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Ergonomics: From a Label on Your Keyboard to Reality

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When I got my first computer back in the ’90s, the keyboard carried a warning that vaguely referred to some injury caused by its usage. Like millions of others, I Ignored it, and even forgot it for a good part of the next decade. But the keyboard had different plans for me. Every single job I got over the last 11 years of my career required long hours in front of the computer and I developed several wrist, neck and lower back issues due to long usage of computers.

While I am no doctor or trained medical person, I have been a damn good patient over the last five years. Here are a few thoughts I have on ergonomics and health in the computer era.

So what’s really wrong? We weren’t made for this!

whats wrong 4
Bad Posture Ergonomics

Our bodies weren’t designed to sit on a office chair for 10 hours day, nor were our fingers made to smash plastic keyboards and tap a piece of glass with our thumbs all day (and night). We were made to walk, run, hunt, climb trees and focus on distances both near and far. The computer generation is far from adopting our natural body behaviour and that’s where we need to educate ourselves about ergonomics.

How bad is it? Am I damaging myself?

There are several stress points when you spend long hours on the computer or even a mobile phone. If you are reading this on your laptop, you might already notice that you have to slightly strain your neck downwards to focus on the screen. If you are typing something on a regular keyboard, chances are high that you have to bend your wrists to align properly with the keys. That’s a constant strain on your wrists. And if your chair can arch back or you aren’t really sitting upright, your spinal cord will hate it. By the way, if you really sit upright, you need to bend your neck a little more to look at the screen, so be careful! Our phones with screens as large as six inches don’t help either; your thumb is constantly under pressure on these large screens, which can result in repetitive strain injury.

Over time these small posture changes that you adopt can result in permanent damage. Experts use terms like carpal tunnel syndrome and repetitive strain injury and I would love to share images of painful wrist surgeries that may be needed to even partially fix these problems. However for today, I will avoid using fear as a motivator. Let’s develop some healthy computing habits that can save you a lot of trouble and also increase your productivity.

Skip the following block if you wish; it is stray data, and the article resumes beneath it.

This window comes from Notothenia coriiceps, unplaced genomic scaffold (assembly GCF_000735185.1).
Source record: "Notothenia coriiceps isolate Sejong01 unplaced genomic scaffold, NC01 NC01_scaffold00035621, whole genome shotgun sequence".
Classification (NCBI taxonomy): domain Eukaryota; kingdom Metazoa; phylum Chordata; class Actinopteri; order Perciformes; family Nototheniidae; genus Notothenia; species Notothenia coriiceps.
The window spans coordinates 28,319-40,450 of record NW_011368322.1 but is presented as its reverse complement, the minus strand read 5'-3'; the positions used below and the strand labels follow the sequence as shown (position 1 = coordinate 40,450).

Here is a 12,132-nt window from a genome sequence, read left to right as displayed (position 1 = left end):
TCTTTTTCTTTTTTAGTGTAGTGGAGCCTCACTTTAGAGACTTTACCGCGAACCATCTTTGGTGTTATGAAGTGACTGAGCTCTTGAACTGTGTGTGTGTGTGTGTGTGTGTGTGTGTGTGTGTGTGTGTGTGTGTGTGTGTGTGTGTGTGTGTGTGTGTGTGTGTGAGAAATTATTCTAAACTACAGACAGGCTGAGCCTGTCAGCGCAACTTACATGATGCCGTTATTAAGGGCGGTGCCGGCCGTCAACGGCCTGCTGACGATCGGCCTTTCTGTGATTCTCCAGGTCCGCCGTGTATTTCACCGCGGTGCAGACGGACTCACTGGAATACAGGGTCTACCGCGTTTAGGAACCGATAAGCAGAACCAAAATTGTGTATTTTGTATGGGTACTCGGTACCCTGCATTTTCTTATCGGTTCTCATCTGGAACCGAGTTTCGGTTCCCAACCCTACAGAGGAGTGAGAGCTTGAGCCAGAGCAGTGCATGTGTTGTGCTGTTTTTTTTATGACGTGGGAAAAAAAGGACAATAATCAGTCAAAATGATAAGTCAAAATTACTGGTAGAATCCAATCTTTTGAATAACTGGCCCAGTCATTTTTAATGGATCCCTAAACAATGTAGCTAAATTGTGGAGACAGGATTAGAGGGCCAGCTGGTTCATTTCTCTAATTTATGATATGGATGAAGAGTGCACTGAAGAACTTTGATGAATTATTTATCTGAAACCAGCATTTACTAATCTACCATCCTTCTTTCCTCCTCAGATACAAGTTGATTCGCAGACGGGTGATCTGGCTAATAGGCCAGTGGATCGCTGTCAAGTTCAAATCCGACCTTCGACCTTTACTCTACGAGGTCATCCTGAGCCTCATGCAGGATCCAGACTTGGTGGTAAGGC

Let’s fix it!

Right Keyboard  - Ergonomics

First things first: For long hours of work, there is a fundamental flaw in laptop design. For your laptop, get an external full-sized keyboard and proper mouse (something that fits into your palm comfortably, neither too big nor too small). Next, get a stand for your laptop and raise the upper part of the screen to your eye level. I use some cardboard boxes to make it easy.

Most office chairs do not work well for computer work. If you are going to spend all day on a chair, you better have a good one. And that doesn’t necessarily mean expensive. The most basic requirement is to have something that keeps your back straight. So a simple wooden chair that won’t let you arch back when sitting is very good!

Now, you could have all the right tools, but still use them wrongly. So the next step is to fix your posture. There are some simple rules for posture when using the computer:

a) Make sure your neck is straight and your chin is not leaning forward when you look at the screen.

b) Sit back and make sure your back is making full use of the chair’s backrest.

c) Your hands are best positioned at 90 degrees from your body (which will make your elbows stick closer to your body).

d) Have the mouse as close to the keyboard as possible and try not to use the wrist extensively when you operate the mouse; a better way is to use your arm to move the mouse around).

And you can’t just buy an expensive keyboard, place some boxes under your laptop, sit upright and expect everything to be smooth. It is highly recommended that you:

i) Take frequent breaks (once every 30 minutes)
ii) Flicker your eyelids often, and focus on a distant object every few minutes.
iii) If you are a vegetarian, keep your vitamin B12 and D3 levels in check (but consult a doctor).
iv) Learn some exercises for your eyes, neck, back and wrists. If you are seeing symptoms of wrist pain, I am sharing a video below that helped me a lot. Also read this fantastic post by Ankesh.

Video guide with exercises to fight Repetitive Strain Injury:

Disclaimer: The author is not a doctor. Please do not take this article as a replacement for expert medical advice. I have suffered myself and hence researched the topic and made changes over the years. If you are seeing any symptoms that needs medical attention, please see a qualified doctor.

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About Ankur Agarwal

Ankur Agarwal is a technology and mobile enthusiasts. He has been an internet entrepreneur for over a decade, currently he is building PriceBaba, a product research engine for the Indian market. You can speak to him on twitter @annkur.
  • Futureherenow

    I particularly agree with your suggestion re the “split” keyboard. Problem is that they are pretty much impossible to get hold of anymore. I am on my second one – wore out the first! – and as a writer/ academic it is an essential part of my hardware. Now that a whole bunch of letters are fading away, I must guess that this keyboard is reaching its end of life date.
    Any suggestions where to get a replacement? I have googled myself silly.
    Oh – I am in South Africa!